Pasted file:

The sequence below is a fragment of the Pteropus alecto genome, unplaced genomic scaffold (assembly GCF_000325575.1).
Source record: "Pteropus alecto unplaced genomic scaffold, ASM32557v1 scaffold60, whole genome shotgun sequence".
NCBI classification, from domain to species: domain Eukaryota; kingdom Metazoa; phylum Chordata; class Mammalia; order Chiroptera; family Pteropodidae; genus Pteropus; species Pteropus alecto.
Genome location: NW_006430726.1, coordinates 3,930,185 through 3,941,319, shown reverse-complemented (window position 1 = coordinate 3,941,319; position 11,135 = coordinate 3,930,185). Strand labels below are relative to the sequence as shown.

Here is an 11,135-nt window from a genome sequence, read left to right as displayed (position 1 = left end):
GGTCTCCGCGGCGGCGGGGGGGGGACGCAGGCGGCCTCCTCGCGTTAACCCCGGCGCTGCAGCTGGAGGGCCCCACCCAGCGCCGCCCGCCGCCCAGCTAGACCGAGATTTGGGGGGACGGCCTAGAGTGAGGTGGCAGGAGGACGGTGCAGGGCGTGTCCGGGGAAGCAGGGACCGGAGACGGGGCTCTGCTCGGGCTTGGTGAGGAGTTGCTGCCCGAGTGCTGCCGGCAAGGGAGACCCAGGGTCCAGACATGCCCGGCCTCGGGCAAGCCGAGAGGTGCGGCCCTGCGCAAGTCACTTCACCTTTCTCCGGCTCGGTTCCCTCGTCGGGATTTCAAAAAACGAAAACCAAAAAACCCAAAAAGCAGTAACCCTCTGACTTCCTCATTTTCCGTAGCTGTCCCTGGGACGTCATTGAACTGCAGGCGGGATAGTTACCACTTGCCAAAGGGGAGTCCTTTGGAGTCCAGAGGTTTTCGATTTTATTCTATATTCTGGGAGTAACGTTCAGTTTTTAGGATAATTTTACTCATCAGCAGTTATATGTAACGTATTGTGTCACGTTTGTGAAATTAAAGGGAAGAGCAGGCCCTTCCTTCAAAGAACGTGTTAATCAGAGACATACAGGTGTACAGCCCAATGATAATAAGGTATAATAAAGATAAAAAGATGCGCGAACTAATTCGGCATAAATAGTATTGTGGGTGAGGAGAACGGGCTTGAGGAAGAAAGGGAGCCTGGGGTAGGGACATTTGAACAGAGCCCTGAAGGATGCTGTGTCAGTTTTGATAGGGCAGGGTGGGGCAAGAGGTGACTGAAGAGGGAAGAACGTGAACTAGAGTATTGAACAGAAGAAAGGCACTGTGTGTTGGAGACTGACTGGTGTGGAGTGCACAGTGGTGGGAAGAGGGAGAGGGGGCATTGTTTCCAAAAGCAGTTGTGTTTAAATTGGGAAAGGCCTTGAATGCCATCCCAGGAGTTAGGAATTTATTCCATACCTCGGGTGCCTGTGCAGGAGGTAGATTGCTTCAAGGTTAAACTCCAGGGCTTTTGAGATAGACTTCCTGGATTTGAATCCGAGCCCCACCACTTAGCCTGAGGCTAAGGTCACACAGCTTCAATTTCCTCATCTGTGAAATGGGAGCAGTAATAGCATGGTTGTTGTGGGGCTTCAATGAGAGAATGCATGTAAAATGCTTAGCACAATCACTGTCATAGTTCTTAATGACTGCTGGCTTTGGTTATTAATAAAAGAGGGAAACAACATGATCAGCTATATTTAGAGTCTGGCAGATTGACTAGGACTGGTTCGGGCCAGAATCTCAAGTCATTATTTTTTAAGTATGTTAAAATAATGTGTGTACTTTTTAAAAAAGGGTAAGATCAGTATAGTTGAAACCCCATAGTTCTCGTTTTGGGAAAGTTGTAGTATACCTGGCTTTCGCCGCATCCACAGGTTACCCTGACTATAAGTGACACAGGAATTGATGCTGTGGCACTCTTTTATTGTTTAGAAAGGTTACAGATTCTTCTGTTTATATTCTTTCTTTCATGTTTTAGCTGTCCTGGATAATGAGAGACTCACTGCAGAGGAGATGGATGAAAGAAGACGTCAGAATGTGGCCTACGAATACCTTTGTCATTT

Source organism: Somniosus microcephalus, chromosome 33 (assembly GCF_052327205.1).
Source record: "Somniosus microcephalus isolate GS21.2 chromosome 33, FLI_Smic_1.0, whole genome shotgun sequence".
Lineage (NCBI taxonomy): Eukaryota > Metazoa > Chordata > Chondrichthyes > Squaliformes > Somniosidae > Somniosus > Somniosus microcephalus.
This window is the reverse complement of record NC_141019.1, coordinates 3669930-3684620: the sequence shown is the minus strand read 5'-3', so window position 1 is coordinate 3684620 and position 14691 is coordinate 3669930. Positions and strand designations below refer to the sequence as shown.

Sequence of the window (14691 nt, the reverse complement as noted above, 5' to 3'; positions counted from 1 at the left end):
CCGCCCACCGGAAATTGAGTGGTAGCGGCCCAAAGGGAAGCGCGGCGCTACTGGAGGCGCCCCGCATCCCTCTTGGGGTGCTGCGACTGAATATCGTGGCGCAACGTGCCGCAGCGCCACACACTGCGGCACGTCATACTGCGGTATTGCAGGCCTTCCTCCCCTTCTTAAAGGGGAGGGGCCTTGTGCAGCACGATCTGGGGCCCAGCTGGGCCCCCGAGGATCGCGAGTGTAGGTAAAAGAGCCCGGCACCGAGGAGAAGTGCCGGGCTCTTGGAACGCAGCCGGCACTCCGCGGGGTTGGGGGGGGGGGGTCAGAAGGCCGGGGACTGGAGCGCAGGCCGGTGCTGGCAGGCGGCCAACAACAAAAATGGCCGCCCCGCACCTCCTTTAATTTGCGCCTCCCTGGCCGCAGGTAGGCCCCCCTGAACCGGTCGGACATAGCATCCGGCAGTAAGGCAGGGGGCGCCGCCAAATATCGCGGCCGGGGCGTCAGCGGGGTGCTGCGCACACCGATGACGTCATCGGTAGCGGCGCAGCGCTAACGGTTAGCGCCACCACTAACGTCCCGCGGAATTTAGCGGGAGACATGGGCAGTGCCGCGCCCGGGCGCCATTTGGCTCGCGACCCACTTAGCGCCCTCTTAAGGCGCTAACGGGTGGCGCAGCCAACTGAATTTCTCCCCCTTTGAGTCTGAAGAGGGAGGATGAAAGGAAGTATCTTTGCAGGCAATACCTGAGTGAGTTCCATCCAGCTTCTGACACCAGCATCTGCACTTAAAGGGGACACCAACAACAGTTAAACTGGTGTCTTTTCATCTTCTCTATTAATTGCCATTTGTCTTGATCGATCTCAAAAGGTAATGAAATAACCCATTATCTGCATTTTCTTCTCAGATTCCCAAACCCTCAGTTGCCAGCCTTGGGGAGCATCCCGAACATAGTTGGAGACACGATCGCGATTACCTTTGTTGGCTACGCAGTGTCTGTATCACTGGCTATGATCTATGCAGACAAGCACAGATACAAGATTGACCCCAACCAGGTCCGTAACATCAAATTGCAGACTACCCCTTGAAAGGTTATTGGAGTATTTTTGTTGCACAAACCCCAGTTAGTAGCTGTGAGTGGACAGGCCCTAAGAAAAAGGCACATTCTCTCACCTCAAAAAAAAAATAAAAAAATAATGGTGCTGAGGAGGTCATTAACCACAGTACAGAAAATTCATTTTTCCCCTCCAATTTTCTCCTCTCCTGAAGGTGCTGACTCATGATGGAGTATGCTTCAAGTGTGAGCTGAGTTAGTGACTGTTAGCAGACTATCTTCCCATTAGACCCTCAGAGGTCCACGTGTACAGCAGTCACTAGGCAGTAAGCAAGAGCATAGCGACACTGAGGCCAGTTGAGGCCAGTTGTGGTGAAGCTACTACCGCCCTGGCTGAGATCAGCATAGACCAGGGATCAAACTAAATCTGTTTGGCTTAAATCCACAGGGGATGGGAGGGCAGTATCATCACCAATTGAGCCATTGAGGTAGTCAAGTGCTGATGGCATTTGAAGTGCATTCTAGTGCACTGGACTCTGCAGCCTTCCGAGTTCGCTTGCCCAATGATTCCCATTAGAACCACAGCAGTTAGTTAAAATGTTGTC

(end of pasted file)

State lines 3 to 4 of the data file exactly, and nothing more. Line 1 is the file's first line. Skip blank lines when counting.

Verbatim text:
NCBI classification, from domain to species: domain Eukaryota; kingdom Metazoa; phylum Chordata; class Mammalia; order Chiroptera; family Pteropodidae; genus Pteropus; species Pteropus alecto.
Genome location: NW_006430726.1, coordinates 3,930,185 through 3,941,319, shown reverse-complemented (window position 1 = coordinate 3,941,319; position 11,135 = coordinate 3,930,185). Strand labels below are relative to the sequence as shown.